• Inadequacies in an affected employee's knowledge or use of assigned PPE indicate that the employee has not retained the requisite understanding or skill.
    • The employer shall verify that each affected employee has received and understood the required training through a written certification that contains the name of each employee trained, the date(s) of training, and that identifies the subject of the certification.

1910.136 Foot Protection

  • General requirements. The employer shall ensure that each affected employee uses protective footwear when working in areas where there is a danger of foot injuries due to falling or rolling objects, or objects piercing the sole, and where such employee's feet are exposed to electrical hazards.
  • Criteria for protective footwear.
    • Protective footwear purchased after July 5, 1994 shall comply with ANSI & ASTM Z41-1991, "American National Standard for Personal Protection-Protective Footwear," which is incorporated by reference as specified in Sec. 1910.6, or shall be demonstrated by the employer to be equally effective.
    • Protective footwear purchased before July 5, 1994 shall comply with the ANSI & ASTM standard "USA Standard for Men's Safety-Toe Footwear," Z41.1-1967, which is incorporated by reference as specified in Sec. 1910.6, or shall be demonstrated by the employer to be equally effective.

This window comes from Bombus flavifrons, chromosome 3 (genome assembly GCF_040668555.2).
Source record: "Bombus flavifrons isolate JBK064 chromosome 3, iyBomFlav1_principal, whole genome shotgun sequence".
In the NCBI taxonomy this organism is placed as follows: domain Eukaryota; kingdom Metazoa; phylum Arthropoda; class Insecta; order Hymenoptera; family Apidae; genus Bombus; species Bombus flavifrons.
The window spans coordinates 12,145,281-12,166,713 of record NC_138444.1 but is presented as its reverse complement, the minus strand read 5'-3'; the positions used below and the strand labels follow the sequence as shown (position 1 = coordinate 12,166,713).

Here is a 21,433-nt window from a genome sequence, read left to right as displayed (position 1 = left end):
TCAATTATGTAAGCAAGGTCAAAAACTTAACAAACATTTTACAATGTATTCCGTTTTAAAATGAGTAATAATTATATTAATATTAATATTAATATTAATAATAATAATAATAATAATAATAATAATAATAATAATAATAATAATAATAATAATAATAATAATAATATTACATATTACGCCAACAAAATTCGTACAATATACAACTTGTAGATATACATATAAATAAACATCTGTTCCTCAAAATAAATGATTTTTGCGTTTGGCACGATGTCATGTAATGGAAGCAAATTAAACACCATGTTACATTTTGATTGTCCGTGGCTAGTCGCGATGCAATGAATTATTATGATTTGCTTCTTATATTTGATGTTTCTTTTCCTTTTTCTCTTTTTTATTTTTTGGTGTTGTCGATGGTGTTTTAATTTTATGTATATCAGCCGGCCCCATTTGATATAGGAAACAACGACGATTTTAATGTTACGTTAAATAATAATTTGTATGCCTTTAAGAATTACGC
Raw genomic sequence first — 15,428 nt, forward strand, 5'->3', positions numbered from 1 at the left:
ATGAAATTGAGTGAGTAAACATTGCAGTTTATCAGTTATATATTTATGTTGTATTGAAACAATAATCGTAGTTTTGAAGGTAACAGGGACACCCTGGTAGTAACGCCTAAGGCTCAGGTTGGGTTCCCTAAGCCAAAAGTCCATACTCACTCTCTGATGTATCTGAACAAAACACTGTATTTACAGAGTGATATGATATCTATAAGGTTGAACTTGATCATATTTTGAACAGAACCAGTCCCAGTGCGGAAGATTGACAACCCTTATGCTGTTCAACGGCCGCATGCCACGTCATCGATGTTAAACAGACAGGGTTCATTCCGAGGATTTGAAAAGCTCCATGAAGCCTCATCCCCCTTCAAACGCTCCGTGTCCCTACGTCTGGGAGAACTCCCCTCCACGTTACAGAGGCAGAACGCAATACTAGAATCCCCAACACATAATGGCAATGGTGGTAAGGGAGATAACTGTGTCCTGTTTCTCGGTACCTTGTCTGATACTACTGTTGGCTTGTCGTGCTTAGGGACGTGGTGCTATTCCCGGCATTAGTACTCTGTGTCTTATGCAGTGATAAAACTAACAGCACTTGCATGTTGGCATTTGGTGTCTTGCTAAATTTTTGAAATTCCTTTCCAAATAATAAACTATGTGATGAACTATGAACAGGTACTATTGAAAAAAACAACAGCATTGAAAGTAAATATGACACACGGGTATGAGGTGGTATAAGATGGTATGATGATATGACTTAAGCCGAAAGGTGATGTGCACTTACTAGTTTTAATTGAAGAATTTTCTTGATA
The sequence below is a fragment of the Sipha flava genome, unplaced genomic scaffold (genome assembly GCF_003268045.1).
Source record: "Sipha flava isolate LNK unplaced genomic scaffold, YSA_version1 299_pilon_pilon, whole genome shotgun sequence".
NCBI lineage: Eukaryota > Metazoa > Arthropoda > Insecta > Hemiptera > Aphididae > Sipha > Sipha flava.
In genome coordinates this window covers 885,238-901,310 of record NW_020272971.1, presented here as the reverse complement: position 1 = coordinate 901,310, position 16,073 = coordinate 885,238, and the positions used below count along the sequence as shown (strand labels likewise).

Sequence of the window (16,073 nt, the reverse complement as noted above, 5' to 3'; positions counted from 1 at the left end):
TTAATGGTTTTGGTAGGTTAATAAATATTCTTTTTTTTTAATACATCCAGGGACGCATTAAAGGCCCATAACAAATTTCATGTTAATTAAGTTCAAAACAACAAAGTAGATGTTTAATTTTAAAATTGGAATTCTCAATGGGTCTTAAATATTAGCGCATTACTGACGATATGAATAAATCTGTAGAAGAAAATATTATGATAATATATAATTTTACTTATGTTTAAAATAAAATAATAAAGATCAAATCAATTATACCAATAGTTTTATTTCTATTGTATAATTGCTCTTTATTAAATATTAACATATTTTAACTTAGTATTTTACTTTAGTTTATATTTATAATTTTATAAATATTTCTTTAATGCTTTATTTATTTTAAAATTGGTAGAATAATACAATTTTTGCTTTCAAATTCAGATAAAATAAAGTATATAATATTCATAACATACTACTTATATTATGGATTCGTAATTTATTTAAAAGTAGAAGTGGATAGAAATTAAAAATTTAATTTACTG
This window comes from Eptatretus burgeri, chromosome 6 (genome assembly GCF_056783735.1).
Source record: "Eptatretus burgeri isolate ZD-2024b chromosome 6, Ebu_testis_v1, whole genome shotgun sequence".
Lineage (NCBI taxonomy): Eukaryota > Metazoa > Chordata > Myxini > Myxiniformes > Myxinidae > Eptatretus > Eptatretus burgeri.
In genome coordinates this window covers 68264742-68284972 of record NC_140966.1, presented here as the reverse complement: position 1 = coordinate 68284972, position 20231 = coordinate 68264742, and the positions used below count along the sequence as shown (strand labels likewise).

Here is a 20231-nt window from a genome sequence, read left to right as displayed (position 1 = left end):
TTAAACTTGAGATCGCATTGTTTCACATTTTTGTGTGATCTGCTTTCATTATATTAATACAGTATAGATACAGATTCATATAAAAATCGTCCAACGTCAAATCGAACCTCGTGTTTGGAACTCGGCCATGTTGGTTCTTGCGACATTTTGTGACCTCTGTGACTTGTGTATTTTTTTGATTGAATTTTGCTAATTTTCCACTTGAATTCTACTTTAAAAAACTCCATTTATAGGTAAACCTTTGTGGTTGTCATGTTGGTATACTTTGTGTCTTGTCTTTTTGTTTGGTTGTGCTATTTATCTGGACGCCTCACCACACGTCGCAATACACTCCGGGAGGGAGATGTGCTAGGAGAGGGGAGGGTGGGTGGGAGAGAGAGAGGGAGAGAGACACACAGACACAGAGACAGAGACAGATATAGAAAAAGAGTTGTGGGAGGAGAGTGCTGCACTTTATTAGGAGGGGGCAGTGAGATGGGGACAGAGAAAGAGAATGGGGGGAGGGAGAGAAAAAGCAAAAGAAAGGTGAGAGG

American Society for Testing and Materials (ASTM)

  • The ASTM F2413-05 standard divides safety shoes into two categories: impact resistance and compression resistance. Impact and compression requirements gauge the shoe's ability to protect the wearer from falling or rolling objects. Impact- and compression-resistant shoes are made using a steel or nonmetallic toe-cap for foot protection from falling or rolling objects that could crush or break toes. The toe-cap is designed into the safety shoes at the time they are manufactured.


  • There are two classifications for impact ratings--Classes 50 and 75:
    • I/50 resists 50 pounds dropped from 12 inches
    • I/75 resists 50 pounds dropped from 18 inches.
  • What do these figures mean? I/75 rated toe-caps must pass a foot-pound test by dropping a 50-pound steel weight from a height of 18 inches. This is measured in foot-pounds and will protect a worker from an impact of 75 foot-pounds.


  • There are two classifications for compression ratings--also Classes 50 and 75. The shoes are tested to withstand compression at a set poundage before the toe-cap begins to crack or collapse:
    • C/50 = 1,750 pounds
    • C/75 = 2,500 pounds


  • The ASTM standard F2413-05 dropped a previous Class 30 rating from both impact and compression ratings. The standard also excludes "hang-on" or "strap-on" toe-caps, which are added on to the shoe. The toe-cap must be an integral, built-in part of the footwear. Also, the standard has removed static dissipative (SD) type II shoes, leaving only type I.


Interpretation of the Footwear Label
Here is a sample of a label you might find in safety footwear:

ASTM F2413-05
M I/75 C/75

That code breaks down in this manner:
ASTM F2413-05
is the ASTM standard.

M I/75 C/75:
M or F identifies the gender (M = Male or F = Female)
I/75 is the impact resistance rating.
C/75 is the compression resistance rating.

This line identifies protection from other types of hazards, including:
CD = Conductive properties
CS = Chainsaw cut resistance
DI = Dielectric insulation
EH = Electrical insulation properties
ESD = Electrostatic dissipative
PR = Puncture resistance
SR = Slip resistance